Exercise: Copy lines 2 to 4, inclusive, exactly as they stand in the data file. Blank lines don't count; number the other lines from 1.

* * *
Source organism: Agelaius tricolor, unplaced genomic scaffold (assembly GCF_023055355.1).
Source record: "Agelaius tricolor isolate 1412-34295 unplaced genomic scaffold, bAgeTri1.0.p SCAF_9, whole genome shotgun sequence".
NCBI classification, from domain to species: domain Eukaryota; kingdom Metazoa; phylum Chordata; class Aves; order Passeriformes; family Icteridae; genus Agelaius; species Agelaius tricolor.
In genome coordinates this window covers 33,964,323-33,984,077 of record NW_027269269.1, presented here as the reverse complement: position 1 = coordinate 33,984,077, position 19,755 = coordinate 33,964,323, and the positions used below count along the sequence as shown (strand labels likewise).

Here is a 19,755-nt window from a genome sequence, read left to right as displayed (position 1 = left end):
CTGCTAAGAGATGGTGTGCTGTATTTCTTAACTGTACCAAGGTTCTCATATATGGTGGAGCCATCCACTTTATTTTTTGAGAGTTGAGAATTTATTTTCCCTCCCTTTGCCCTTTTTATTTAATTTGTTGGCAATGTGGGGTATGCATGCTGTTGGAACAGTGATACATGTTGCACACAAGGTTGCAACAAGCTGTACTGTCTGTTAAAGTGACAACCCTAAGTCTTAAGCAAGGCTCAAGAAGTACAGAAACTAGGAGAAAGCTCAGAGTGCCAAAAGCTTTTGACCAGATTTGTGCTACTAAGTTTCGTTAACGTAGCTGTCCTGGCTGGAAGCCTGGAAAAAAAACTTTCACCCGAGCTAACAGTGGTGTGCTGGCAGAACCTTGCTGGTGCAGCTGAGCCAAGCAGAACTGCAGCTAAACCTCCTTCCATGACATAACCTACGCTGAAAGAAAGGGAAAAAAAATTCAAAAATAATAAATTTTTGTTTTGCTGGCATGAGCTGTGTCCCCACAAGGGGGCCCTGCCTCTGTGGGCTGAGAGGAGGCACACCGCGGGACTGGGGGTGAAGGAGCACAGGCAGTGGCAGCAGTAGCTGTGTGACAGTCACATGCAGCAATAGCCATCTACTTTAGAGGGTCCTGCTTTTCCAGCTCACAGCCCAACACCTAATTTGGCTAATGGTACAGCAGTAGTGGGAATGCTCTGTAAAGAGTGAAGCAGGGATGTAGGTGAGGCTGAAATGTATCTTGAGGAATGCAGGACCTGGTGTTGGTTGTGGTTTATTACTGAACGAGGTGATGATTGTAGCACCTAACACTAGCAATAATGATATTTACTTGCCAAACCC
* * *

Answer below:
Source record: "Agelaius tricolor isolate 1412-34295 unplaced genomic scaffold, bAgeTri1.0.p SCAF_9, whole genome shotgun sequence".
NCBI classification, from domain to species: domain Eukaryota; kingdom Metazoa; phylum Chordata; class Aves; order Passeriformes; family Icteridae; genus Agelaius; species Agelaius tricolor.
In genome coordinates this window covers 33,964,323-33,984,077 of record NW_027269269.1, presented here as the reverse complement: position 1 = coordinate 33,984,077, position 19,755 = coordinate 33,964,323, and the positions used below count along the sequence as shown (strand labels likewise).